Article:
I notice that the background is needing a more definite presence or I will stand the chance of really screwing up, so I begin darkening the branches, giving them their shadows and highlights.
Here is a closeup showing branch darkening.
Next, I notice it is mainly the path of the vines that needs to be done. Reserving where I am wanting to put things as I progress with the details. It is kind of like I need to build my structure where the rest of the characters will reside. Constructing the image site.
Here is the seventh Hummingbird located in the upper right corner.
You can see that my background remains just sketched in light.
After I add the colors for the next two hummers I have one left to colorize. Do you see him?
Now the center flying hummingbirds come into color. First there is the red necked hummer, with a white chest and green wings.
Then we have a violet and blue gorgeous hovering wonder above him. And we are up to four out of seven hummingbirds done except for final details. I can almost hear the “Star Wars” sound that they make, I swear that Lucas got that sound for when they are riding the jet motorcycles through the redwood forest on that planet from the Hummingbird whirring.
Finishing up the green guy perched on the branch lets me prepare to get ready for the flying guy above him. I also am finishing leaves and the vine highlights and shadows as I work on the birds. It is all a real gradual process for me. The images show before and the after.
After…. The guy perched on the branch (lower right) gets his green.
This second hummingbird perched on the branch in the lower right section is one I am wanting to have kind of blend in. So there is something to discover in the painting. His coloring is going to be in greens so that he blends in with his surroundings enough to allow this. I begin with the bright yellow green flecks on his chest and outlining his body shape. It is where I see the light hitting his feathers creating that iridescent gleam.Then I begin to decide on color scheme for the two centered figure above the two perched birds.
Our first hummingbird along with his honeysuckle blossom is rendered and it feels as though our painting is actually coming to life.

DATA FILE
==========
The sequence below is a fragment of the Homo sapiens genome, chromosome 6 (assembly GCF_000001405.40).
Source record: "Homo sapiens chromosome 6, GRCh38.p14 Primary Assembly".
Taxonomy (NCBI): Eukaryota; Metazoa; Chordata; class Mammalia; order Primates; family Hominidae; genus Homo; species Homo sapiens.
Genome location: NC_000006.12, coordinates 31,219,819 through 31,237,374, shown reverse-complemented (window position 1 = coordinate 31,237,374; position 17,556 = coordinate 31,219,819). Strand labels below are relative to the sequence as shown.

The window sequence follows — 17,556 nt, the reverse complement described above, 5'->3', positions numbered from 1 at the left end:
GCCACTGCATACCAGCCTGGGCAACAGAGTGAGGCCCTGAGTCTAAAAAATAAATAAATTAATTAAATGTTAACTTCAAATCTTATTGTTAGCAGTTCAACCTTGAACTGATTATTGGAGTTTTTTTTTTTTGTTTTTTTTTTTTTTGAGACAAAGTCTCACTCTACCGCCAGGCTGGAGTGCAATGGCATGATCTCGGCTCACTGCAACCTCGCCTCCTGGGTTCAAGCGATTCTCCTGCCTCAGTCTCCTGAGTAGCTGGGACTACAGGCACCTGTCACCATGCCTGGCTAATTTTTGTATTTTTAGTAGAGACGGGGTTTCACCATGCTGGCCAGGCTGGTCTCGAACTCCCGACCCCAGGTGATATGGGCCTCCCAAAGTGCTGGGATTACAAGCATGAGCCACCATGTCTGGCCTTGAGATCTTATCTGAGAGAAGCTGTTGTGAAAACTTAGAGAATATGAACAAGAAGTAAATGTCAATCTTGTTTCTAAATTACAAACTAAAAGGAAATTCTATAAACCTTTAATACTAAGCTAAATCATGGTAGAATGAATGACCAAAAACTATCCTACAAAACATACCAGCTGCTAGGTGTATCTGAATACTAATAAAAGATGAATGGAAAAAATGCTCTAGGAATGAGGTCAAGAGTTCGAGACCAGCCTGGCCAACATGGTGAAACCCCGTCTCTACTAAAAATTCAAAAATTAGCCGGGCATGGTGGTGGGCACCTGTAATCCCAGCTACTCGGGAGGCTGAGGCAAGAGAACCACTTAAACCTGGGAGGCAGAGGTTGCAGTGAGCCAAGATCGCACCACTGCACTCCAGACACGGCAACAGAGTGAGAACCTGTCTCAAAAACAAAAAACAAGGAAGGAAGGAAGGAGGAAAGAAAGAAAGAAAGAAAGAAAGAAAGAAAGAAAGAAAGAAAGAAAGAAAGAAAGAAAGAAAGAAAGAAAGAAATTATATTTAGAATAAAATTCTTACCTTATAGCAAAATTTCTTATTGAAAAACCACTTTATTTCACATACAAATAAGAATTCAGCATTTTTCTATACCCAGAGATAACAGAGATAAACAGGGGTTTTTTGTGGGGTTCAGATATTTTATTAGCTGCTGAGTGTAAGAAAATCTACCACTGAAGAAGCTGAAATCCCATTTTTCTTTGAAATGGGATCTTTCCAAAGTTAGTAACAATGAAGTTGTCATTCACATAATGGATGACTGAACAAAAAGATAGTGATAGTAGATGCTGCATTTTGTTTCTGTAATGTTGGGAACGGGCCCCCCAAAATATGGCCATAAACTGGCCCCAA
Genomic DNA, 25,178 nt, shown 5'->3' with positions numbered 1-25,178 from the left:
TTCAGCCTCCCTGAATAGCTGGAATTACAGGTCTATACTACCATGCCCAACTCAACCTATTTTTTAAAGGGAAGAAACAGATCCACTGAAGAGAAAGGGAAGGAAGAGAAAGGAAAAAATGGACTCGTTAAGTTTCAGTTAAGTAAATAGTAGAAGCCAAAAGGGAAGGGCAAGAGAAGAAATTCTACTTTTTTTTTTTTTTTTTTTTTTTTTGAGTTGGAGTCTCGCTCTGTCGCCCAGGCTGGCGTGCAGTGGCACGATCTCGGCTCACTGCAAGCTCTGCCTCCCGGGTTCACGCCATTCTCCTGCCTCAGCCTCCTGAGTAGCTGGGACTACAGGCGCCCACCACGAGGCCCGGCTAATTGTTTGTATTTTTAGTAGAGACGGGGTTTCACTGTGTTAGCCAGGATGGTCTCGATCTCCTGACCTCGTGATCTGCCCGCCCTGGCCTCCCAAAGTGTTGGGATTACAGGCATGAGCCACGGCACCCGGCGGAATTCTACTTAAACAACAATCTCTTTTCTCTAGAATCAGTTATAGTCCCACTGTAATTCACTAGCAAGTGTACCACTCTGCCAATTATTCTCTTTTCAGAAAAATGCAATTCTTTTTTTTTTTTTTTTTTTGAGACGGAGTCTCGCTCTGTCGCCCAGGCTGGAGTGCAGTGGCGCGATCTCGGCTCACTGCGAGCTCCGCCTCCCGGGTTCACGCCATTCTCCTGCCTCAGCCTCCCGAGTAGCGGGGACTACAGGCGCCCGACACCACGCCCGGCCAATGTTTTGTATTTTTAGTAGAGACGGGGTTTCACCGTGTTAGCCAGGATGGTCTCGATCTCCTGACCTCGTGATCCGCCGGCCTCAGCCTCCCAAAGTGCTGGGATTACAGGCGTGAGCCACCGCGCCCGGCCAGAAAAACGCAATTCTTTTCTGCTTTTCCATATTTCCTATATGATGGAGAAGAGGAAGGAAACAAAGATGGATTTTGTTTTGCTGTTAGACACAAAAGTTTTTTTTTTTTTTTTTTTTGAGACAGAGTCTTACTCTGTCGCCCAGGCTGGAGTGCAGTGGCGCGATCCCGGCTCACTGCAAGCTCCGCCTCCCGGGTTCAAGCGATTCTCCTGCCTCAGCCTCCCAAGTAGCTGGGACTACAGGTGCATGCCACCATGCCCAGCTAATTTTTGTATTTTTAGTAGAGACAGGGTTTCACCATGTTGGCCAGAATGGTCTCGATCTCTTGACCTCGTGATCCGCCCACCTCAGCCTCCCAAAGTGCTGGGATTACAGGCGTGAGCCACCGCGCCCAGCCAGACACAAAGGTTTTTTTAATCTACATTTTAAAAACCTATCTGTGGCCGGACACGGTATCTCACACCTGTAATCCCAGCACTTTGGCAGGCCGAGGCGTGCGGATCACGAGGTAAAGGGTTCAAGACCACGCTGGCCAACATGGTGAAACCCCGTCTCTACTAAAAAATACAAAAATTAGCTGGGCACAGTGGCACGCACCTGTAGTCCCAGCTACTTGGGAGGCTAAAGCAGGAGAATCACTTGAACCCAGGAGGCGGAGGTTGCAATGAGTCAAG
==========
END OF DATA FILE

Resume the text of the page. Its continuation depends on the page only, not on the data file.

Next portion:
I had not been sure that orange blossoms would not take away from the right colors in the hummingbirds. It was a scary thought. So, in all honesty, this first one was an experiment. I think we will be safe with the color scheme with the way this first one shows. Yay!
You will notice that we are also able to make the sunrise in the background come to life. I carefully wet the area staying just a tad away from the main characters using a light mix of Cadmium Yellow Light, and then fill my brush with bright drops of New Gambouge, and Cadmium Yellow Dark. Just dripping in the color and letting it do it’s own magic as it mixes.
Since the layout is now pretty much completed. I know where I want to put all seven of the hummingbirds. The tree branches are wrapped with honeysuckle vine and loaded with blossoms for the birds.
Now I can carefully lay in a yellow background. The reason for this unusually bright background is that I am wanting to create a sunrise through the trees.
Now the color begins!
I start to carefully add light washes as I grow the vines around the tree. My job is to layout where the vine and blossoms will grow around the branches fitting around the hummingbirds without distracting from them. There needs to be plenty of the birght orange and red honeysuckle blossoms for the birds to be getting their nectar from. I know it is hard to see from this faraway shot so I am adding close ups to help with seeing the details.
Lower section. putting the vines with it’s blossoms, all the leaves, helps me to see the hummingbird action better.
Middle section. The birds are able to be more formally rendered in the sketches as I get the foliage going. It is all a flexible and creative journey.
Top section, I love the freedom of growing my vine as I go. this drives some artists crazy but I love it.
The first of a series of progressive images taken as I paint a large water color with seven hummingbirds, honeysuckle vine and a tree branch.
Beginning with sketching in the main characters and general layout. I am lightly using pencil on a 22″ x 30″ sheet of Arches watercolor paper (300lb). It is important to not go heavy with your pencil because you want to be able to erase any lines later. Some artist’s don’t erase any lines but I typically do erase any that I notice.